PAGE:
Letter of transmittal
Australian Signals Directorate Annual Report 2021–22
In accordance with section 46 of the Public Governance, Performance, and Accountability Act 2013 (PGPA Act) and section 42A of the Intelligence Services Act 2001 (ISA), I am pleased to present to you the Australian Signals Directorate's (ASD) Annual Report for 2021–22. This report contains information required by section 17AD of the Public Governance, Performance and Accountability Rule 2014 (PGPA Rule), and complies with section 46 of the PGPA Act as modified by the Public Governance, Performance and Accountability (Australian Signals Directorate Section 105D) Determination 2018.
As required by section 17AG(2) of the PGPA Rule, I certify that fraud risk assessments and fraud control plans have been prepared for ASD; that ASD has appropriate mechanisms in place for preventing, investigating, detecting, and reporting incidents of fraud; and that all reasonable measures have been taken to deal appropriately with fraud relating to ASD.
Rachel Noble PSM
Australian Signals Directorate
7 October 2022
Director-General ASD's review
I am pleased to present the 2021–22 Australian Signals Directorate (ASD) Annual Report.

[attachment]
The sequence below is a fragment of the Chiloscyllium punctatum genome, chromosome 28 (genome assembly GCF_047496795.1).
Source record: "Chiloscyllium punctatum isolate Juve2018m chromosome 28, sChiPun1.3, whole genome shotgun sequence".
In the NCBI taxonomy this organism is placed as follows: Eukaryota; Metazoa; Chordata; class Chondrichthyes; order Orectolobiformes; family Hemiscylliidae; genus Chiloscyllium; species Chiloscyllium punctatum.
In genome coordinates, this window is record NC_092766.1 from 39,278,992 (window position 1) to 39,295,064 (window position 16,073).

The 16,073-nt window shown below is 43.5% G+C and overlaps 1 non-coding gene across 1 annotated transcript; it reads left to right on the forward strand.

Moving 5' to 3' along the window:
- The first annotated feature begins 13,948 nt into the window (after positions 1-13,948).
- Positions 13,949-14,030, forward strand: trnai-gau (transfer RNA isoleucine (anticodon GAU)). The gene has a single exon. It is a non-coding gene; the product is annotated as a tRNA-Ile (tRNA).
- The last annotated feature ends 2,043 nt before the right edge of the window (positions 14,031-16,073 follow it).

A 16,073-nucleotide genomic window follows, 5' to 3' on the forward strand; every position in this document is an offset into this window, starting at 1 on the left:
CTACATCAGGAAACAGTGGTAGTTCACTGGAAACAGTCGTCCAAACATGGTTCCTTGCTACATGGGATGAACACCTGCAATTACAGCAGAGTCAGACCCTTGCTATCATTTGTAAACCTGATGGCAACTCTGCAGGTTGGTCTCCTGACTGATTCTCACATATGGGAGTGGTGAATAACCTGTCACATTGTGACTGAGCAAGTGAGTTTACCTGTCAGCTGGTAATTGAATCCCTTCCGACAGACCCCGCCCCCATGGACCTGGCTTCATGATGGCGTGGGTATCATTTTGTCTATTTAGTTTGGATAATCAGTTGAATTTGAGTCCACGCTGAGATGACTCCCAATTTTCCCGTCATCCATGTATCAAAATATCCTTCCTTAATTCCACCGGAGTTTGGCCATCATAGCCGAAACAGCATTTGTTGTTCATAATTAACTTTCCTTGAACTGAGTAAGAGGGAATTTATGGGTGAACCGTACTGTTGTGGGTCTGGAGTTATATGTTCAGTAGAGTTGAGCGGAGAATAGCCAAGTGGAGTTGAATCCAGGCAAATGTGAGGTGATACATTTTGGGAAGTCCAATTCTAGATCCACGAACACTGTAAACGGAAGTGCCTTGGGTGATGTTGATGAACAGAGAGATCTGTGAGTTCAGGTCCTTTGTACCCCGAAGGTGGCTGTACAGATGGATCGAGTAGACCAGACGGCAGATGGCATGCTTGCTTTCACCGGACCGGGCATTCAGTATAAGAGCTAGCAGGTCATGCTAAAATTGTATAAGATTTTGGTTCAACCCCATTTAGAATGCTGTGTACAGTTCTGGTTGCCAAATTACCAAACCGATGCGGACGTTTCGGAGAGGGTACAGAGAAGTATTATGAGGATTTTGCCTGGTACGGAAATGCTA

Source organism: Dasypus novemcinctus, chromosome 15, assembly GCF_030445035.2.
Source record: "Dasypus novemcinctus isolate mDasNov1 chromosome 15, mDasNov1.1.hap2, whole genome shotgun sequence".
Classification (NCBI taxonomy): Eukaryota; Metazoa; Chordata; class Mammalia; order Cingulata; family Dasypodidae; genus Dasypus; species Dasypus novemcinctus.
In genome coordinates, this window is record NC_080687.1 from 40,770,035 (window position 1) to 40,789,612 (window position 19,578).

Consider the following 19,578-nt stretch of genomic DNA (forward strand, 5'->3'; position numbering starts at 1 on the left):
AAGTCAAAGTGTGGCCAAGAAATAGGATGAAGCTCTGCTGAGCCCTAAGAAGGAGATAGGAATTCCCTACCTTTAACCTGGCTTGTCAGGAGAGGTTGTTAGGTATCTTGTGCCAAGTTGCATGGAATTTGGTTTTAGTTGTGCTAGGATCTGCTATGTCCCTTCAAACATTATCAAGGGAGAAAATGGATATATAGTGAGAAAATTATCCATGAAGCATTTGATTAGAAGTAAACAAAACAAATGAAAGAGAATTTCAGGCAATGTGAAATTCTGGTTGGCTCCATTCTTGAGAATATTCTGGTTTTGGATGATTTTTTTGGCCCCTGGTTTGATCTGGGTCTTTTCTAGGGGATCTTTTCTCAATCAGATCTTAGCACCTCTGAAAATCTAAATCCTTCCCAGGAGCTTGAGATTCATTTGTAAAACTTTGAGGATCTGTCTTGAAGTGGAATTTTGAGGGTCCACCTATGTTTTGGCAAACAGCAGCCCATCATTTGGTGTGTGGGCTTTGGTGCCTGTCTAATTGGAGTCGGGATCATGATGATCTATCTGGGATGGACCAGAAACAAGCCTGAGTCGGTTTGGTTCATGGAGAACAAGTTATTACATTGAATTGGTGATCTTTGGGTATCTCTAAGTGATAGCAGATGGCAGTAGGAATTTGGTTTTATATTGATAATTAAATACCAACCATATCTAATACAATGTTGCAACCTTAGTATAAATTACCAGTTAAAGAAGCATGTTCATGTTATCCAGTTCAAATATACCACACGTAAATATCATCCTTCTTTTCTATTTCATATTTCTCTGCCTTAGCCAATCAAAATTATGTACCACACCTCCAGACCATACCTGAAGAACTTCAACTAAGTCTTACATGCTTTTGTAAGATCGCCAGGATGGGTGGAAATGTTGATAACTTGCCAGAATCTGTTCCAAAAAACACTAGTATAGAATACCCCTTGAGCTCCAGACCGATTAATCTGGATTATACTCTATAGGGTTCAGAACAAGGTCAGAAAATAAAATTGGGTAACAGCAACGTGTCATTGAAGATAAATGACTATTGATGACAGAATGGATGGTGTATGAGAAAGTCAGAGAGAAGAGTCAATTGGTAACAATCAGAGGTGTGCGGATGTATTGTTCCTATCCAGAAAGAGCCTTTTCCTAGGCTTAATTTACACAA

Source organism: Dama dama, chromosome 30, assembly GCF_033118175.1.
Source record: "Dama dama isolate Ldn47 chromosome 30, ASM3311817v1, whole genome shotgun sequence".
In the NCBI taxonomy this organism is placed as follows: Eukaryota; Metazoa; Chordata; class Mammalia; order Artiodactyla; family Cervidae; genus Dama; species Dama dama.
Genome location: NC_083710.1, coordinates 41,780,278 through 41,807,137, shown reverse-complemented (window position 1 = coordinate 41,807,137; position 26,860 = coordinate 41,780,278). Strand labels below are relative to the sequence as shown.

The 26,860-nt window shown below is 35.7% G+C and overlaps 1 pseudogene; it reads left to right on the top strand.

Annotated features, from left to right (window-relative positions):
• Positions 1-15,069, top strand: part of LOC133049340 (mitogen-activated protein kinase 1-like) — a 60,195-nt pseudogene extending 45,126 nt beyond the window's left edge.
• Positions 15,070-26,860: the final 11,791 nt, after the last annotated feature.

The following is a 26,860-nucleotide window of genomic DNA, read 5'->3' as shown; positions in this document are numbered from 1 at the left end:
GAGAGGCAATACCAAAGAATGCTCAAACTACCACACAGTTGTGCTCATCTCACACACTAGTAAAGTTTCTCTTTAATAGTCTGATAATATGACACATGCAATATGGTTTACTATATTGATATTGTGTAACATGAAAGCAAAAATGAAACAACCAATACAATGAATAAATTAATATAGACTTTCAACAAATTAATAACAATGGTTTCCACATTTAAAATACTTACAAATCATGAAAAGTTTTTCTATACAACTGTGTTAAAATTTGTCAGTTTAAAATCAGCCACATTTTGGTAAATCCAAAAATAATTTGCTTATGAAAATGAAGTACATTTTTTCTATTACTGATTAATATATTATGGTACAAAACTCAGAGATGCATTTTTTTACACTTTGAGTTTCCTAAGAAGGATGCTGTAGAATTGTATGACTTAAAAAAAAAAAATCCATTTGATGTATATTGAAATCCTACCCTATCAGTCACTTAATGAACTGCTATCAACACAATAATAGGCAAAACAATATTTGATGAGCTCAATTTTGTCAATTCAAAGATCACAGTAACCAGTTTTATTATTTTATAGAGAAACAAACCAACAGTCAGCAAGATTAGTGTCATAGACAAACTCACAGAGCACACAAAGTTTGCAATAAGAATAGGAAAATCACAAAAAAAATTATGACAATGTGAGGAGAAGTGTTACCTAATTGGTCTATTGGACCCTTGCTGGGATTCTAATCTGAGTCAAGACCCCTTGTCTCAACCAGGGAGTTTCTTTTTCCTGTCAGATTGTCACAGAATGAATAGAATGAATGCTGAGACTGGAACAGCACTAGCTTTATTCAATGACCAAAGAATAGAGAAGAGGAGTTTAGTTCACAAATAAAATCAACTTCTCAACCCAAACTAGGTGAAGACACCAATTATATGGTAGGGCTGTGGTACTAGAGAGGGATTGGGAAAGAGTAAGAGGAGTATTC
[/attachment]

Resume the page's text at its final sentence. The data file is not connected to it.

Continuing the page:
ASD defends Australia from global threats, and advances the national interest through the provision of foreign signals intelligence, cyber security and offensive cyber operations, as directed by the Government. Throughout 2021–22, ASD continued this critical work with success.
ASD’s operating environment has remained complex and challenging during this reporting period, with Australia facing increased threats to national security, economic prosperity and social wellbeing from foreign interference, espionage and cybercrime – with impacts exacerbated as a result of the COVID‑19 pandemic.
ASD’s foreign signals intelligence operations support a range of activities that protect the lives of Australians. These include providing support to Australian Defence Force (ADF) operations across the globe, tracking the foreign communications of extremists who pose a threat to Australians and Australia’s interests, and supporting the safe release of Australians who have been taken hostage overseas.
ASD’s unique offensive cyber capabilities have been used to effectively counter offshore threats, including the dismantling of online infrastructure used by foreign cybercriminals targeting Australians. ASD also conducted a number of offensive cyber operations in support of the ADF.
In an environment where technology plays an increasing role in the daily lives of Australians, our cyber security functions continue to be critical in supporting national security and prosperity. Throughout 2021–22, Australia was targeted by a range of actors who conducted persistent cyber operations that posed significant threats to Australia, and continued to observe an increase in the speed with which malicious actors have researched and then pivoted to exploit publicly released vulnerabilities.